Our relation within the EU is another very important subject. Both Romania and the UK have welcomed the benefits of EU membership, and the Single Market is just one of them. Looking forward we will collaborate with Romania to boost the competitiveness and security of the EU, by promoting for example the digital single market or energy security. As my Prime Minister David Cameron has said, we want a Union of reformed institutions and forward looking.
The most important links remain however those connecting people! Under the Treaty of Lisbon, Romanians are free to work, travel and study across the EU, and of course in the UK. From the thousands of Romanian students choosing to pursue their studies at Britain’s great universities to the Romanian medical staff employed by the NHS, this really is a partnership between friends. I am glad we have seen so many success stories of Romanians living in the UK, and making a difference in the life of their communities, from young IT entrepreneur Emi Gal to the exceptional prima ballerina Alina Cojocaru.
Cultural life is also vital to bringing people together! The 75 years celebrated by the British Council in Romania last year demonstrate that from the interwar period to the present, the artistic spirit and thirst for culture have remained unchanged, despite historical ups and downs. I was delighted to participate this Saturday at the show “Hamlet the blind” organized by The Artists Touring Company, a British theater group that came to Romania invited by the British Council. They opened the international section of the “Undercloud” Independent Theater Festival.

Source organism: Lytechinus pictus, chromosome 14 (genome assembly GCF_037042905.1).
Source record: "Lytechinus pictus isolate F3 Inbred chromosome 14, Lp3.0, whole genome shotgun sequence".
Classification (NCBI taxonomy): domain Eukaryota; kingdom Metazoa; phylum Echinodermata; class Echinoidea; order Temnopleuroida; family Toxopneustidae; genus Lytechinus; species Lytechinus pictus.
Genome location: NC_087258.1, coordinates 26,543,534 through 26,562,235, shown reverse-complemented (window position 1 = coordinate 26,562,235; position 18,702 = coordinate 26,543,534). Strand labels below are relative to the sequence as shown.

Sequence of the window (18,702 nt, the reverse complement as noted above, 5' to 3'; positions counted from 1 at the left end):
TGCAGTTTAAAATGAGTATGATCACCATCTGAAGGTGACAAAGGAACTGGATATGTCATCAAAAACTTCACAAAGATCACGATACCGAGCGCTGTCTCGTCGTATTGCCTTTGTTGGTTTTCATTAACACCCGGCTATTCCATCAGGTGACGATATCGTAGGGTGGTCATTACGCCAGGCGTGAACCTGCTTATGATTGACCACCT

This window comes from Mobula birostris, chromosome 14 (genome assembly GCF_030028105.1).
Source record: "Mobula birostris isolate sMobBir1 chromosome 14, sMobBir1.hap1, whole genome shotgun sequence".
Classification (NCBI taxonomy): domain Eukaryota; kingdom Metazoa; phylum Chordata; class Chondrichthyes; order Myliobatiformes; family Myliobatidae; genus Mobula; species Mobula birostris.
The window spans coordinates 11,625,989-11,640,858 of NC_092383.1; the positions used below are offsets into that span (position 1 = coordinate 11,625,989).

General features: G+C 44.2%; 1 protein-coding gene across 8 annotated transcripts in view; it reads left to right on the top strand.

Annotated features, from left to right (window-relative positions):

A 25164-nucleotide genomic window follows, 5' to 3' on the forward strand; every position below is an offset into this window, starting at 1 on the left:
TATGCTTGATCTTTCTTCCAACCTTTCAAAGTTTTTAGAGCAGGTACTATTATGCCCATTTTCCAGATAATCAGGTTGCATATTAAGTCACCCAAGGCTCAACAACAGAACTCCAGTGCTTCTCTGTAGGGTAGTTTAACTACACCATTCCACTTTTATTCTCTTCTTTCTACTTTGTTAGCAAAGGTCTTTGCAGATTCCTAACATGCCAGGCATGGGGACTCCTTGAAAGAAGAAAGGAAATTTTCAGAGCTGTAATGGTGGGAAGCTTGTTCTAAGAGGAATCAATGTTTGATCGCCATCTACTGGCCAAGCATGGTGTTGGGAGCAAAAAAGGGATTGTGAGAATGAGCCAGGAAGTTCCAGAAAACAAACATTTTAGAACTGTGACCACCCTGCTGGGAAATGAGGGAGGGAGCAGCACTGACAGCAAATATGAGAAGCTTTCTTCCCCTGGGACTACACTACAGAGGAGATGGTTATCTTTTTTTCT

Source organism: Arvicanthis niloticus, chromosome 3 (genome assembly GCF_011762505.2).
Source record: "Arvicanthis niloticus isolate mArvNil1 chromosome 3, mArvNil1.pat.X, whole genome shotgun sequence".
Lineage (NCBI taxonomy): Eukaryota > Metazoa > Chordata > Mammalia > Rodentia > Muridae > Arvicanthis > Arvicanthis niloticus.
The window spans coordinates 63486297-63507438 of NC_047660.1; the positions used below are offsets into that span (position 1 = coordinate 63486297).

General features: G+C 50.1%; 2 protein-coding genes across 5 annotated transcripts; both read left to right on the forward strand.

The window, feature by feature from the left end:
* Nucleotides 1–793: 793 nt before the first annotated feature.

Equally, there are many Britons who have left a mark on Romania, whether through their business or voluntary work. I already met some of these Great Britons, from Graham Perolls of the Hospice of Hope, with whom I will soon be opening a new hospice facility in Bucharest later this month, to Stan Platt of Light into Europe, who came to visit me with Max, a guide dog for the blind. Last Sunday I celebrated the fifteenth anniversary of the Sfantul Gabriel assistance centre with a group of fantastic children hosted by another British charity called FARA, one of the oldest British NGOS operating in Romania. Just as well, during my time in Iasi, I met with other amazing fellow nationals who are in love with your country and are spread across Romania.
Of course one of the greatest and most loved Britons who have left a mark in Romania is the Prince of Wales himself. Prince Charles has been visiting Romania almost every year after the Revolution, and has supported a number of projects on sustainable development in rural areas. He is an outstanding friend of Romania!
As far as I’m concerned, I believe that in the 21st century ambassadors must be as open to the large public as possible. You can always check what I am up to by following my Twitter account at @PaulBrummell. As a matter of fact I will be hosting a live twitter Q&A on September 30 so you are all welcome to quizz me as you please! Until then I will be finishing up my recommended reading suggested by our Facebook friends with the occasion of Romanian Language Day. I have a long list to go through, from Caragiale to Eminescu.
It is no coincidence that I have insisted in my message on interpersonal relations. People are the ones who actually make the relation between Great Britain and Romania to be a warm one and truly a “Partnership between friends!”